Development of more new Chinese Earth-observation satellites is in the planning stage, national space contractor CASC says, in announcing the launch of the latest such spacecraft.

A Long March 4B rocket lofted the new satellite, Ziyuan 3, to a 500-km sun-synchronous orbit inclined at 97.5 deg. at 03:17 GMT on Jan. 9. The Xi’an launch control center reported separation of the payload and successful injection into orbit 12 min. after launch.

The 2.65-metric-ton Ziyuan 3 is China’s first civil satellite built for precision three-dimensional mapping, says CASC, whose spacecraft manufacturing subsidiary CAST built it. The satellite will provide multispectral as well as three-dimensional imaging, with a design life of five years. The launch was late; it was originally scheduled for 2011.

“Planning has begun for the development of Chinese gravity-measurement satellites, radar satellites and successors to Ziyuan 3,” CASC says, in a release that focuses purely on civil uses. It gives no more details about those planned spacecraft. The Yaogan series of remote-sensing satellites already has units with synthetic aperture radar for military use.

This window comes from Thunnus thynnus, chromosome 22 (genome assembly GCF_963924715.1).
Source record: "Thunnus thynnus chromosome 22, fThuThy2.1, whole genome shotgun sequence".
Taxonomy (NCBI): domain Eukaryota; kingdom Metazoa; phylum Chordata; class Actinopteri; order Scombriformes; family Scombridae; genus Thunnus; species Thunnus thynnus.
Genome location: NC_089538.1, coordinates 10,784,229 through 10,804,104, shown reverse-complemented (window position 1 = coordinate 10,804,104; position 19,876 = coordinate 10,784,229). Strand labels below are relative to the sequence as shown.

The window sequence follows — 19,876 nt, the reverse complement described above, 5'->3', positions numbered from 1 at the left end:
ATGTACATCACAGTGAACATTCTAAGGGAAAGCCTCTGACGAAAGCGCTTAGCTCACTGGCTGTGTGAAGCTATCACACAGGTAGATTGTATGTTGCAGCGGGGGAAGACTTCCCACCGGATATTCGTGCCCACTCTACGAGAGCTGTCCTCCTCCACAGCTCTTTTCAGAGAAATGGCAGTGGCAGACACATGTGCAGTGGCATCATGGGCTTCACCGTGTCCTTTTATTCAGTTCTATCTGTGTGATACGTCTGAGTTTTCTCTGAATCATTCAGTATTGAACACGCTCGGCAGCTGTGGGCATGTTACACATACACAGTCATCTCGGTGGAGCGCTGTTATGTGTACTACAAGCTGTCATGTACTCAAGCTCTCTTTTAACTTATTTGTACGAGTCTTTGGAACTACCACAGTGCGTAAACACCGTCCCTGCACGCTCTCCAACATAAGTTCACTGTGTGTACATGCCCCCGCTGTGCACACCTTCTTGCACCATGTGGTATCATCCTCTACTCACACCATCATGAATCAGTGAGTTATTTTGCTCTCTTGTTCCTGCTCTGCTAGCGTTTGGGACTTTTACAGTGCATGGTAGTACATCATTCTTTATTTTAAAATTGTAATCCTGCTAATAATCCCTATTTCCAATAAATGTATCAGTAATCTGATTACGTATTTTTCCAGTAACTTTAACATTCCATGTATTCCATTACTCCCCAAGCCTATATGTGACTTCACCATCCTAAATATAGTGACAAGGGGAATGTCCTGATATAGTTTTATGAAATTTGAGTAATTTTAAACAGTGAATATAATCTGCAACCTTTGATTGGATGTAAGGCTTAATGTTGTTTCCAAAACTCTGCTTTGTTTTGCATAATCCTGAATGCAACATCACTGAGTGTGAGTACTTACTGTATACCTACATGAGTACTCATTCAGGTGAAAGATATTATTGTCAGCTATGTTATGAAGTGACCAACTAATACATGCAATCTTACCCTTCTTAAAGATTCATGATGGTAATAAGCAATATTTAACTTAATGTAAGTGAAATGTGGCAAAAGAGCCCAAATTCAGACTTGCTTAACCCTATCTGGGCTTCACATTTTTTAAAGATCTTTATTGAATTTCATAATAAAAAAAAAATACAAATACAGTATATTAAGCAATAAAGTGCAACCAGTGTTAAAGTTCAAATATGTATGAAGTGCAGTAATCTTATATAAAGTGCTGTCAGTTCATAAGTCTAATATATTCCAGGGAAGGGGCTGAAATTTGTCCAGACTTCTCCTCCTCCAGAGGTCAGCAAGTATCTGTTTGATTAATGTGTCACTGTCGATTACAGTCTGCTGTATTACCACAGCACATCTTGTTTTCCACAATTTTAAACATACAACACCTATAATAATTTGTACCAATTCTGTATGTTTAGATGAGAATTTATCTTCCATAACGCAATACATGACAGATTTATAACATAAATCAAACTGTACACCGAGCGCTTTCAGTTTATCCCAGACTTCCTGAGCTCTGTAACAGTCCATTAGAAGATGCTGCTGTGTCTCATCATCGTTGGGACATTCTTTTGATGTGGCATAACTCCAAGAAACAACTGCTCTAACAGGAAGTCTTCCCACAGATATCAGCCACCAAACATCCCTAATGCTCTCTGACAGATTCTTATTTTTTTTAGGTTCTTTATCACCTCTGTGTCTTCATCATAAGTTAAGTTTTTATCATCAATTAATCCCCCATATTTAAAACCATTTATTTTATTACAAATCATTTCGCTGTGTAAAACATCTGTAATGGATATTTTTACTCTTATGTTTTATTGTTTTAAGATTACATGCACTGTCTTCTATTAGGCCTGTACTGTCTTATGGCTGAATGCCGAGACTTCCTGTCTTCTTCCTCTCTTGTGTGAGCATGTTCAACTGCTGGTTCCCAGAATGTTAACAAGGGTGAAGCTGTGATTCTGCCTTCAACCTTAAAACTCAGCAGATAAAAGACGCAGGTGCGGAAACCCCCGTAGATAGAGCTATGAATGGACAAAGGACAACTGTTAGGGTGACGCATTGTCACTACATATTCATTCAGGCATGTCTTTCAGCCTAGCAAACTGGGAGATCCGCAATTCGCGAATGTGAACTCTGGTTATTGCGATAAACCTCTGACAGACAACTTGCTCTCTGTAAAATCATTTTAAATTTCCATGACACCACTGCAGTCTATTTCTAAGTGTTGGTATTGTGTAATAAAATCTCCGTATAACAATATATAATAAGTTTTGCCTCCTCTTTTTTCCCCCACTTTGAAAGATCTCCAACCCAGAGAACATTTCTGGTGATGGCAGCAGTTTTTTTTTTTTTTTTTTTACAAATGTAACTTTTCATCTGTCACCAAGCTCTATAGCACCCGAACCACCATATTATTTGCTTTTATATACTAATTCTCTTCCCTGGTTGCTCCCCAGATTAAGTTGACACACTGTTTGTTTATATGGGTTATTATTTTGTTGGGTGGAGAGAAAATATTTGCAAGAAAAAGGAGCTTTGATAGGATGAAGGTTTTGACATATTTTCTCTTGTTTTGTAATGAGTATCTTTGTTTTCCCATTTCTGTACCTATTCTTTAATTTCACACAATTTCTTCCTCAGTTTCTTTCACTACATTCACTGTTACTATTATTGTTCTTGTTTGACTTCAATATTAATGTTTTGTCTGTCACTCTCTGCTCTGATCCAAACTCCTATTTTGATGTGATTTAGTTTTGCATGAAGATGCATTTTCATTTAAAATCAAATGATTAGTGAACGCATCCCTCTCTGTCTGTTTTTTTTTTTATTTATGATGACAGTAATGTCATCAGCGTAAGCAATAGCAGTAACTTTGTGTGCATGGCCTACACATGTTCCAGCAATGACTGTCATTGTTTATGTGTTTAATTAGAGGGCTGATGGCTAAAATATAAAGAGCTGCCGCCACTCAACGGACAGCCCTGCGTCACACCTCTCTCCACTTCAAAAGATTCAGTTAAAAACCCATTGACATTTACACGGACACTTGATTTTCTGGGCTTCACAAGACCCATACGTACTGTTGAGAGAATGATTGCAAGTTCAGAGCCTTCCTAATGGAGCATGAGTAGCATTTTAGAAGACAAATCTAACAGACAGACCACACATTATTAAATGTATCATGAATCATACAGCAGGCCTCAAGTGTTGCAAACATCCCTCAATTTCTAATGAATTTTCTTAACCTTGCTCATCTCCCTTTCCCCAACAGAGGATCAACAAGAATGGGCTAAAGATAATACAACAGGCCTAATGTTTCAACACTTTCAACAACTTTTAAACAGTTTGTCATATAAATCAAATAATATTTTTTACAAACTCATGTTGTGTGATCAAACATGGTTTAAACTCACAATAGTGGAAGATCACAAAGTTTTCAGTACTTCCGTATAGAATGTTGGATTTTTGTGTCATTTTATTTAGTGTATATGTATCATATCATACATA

Use of Ziyuan 3 is officially assigned to the National Administration of Surveying, Mapping and Geoinformation, for such functions as soil monitoring and disaster mitigation. The Pentagon has said that its predecessors in the Ziyuan 1 and 2 series had potential military uses.

CASC’s full name is the China Aerospace and Technology Corp., and CAST’s is the China Academy of Space Technology. The Long March 4B is a product of another CAST unit, the Shanghai Academy of Space Flight Technology (SAST).